The question here presented is whether the Act of May 10, 1928, extended such restrictions.
Since the land was acquired with funds derived from the restricted allotment and was held under the same trust, we are of the opinion that it constituted "lands allotted to members of the Five Civilized Tribes" as that phrase is used in § 1 of the Act of May 10, 1928.
That it was the desire of the Secretary of the Interior to have the restrictions extended, both with respect to allotted lands and restricted lands into which allotted lands had been converted, is evidenced by a letter dated March 7, 1928, from the Secretary of the Interior to the Chairman of the Senate Committee on Indian Affairs. That it was the intent of Congress so to extend such restrictions by the Act of May 10, 1928, is manifest by the fact that the Secretary's letter was printed in Senate Report 982, 70 Cong., 1st Session. The letter, in part. read:
"* * * it appearing that in the cases of the full-blood and other restricted Indians of the Five Civilized Tribes there is need of the continued protection of the Government in relation to their restricted Indian property and income therefrom, it is believed that, * * * the restrictions on their allotted and other restricted lands should be extended for an additional period of 25 years commencing on April 26, 1931, and legislation for that purpose should be enacted." (Italics ours.)
This construction accords with the policy of Congress that when the proceeds derived from the sale of restricted lands are invested in other lands, the purchased lands shall also be restricted. See Act of March 2, 1931, 46 Stat. 1471, as amended by Act of June 30, 1932, 47 Stat. 474, 25 U.S.C.A. § 409a; Act of January 27, 1933, 47 Stat. 777; Act of May 19, 1937, 50 Stat. 188, 25 U.S.C.A. § 412a.
To hold otherwise would produce anomalous results. Where an allottee continued to hold allotted lands on April 26, 1931, the restrictions would be extended for a period of 25 years. But where an allottee, with the consent of the Secretary of the Interior, had exchanged his allotment for other land, or had sold his allotment and with the proceeds of the sale purchased other land, restricted by virtue of the rule and the provisions of the deeds until April 26, 1931, the latter restrictions would not be extended. Obviously, there was as much reason to continue the latter restrictions as the former. Moreover, land acquired on April 25, 1931, in exchange for a restricted allotment or with the proceeds derived from the sale of a restricted allotment, and restricted by virtue of the rule and the provisions of the deeds, would be freed of restrictions on April 26, 1931. Whereas, if such lands were so acquired on April 27, 1931, and were restricted by virtue of the amended rule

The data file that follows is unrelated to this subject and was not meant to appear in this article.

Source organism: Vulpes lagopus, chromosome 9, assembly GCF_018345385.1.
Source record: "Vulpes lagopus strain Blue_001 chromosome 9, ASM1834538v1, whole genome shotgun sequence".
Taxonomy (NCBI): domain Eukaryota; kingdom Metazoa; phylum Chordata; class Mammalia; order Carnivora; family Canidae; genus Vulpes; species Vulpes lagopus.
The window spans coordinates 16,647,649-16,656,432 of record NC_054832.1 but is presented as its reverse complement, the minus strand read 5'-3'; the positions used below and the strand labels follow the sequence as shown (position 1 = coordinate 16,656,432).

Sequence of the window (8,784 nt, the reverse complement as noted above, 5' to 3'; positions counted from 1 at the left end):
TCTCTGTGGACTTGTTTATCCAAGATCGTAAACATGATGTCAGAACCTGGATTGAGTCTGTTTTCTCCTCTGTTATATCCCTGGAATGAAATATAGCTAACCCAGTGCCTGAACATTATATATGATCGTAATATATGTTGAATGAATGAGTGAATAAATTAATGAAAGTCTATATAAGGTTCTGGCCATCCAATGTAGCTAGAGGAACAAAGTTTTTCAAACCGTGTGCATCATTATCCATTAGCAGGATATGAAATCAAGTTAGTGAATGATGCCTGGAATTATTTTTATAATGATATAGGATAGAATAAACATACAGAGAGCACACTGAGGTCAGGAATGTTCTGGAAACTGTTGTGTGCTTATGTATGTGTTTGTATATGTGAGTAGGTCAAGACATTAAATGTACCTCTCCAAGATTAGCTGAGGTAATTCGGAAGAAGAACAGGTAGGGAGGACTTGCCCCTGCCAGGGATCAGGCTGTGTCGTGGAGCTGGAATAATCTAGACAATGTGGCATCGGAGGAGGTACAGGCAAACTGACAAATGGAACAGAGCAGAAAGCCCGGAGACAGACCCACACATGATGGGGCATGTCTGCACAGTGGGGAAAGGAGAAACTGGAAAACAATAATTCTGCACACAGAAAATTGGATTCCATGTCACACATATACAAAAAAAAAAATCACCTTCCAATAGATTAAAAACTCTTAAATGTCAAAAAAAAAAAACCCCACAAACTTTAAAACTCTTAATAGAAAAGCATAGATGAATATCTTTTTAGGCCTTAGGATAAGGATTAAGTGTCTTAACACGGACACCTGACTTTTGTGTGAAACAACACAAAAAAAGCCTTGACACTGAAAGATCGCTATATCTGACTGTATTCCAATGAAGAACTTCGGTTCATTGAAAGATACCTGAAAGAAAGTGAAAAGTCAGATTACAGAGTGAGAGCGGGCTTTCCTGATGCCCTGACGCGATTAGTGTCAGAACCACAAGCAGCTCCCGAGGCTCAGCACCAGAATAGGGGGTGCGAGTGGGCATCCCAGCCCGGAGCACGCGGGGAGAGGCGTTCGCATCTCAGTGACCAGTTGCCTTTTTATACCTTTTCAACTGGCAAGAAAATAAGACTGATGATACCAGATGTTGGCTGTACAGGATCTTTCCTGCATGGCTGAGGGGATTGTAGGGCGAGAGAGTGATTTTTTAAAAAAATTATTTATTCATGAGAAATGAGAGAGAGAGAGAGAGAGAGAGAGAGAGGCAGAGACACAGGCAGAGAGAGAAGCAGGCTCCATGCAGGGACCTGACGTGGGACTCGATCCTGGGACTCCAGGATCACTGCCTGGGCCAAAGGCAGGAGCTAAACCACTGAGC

Moreover, the Congress, by express language, provided that the restrictions imposed by the second proviso of § 9 should not be continued. Had it intended not to continue the restrictions upon purchased lands into which the restricted allotment had been converted, it is reasonable to assume that it would likewise have so expressly provided.
The judgment is reversed and the cause remanded with instructions to proceed further in accordance with this opinion.
"To have and to hold said described premises, unto the said grantee — heirs and assigns, forever, free and clear and discharged of all former grants, charges, taxes, judgments, mortgages, and other liens and encumbrances of whatsoever nature, subject to the condition that no lease, deed, mortgage, power of attorney, contract to sell, or other instrument affecting the land herein described or the title thereto shall be of any force and effect, unless approved by the Secretary of the Interior or the restrictions from said land are otherwise removed by operation of law." 25 Code of Federal Regulations, § 241.44.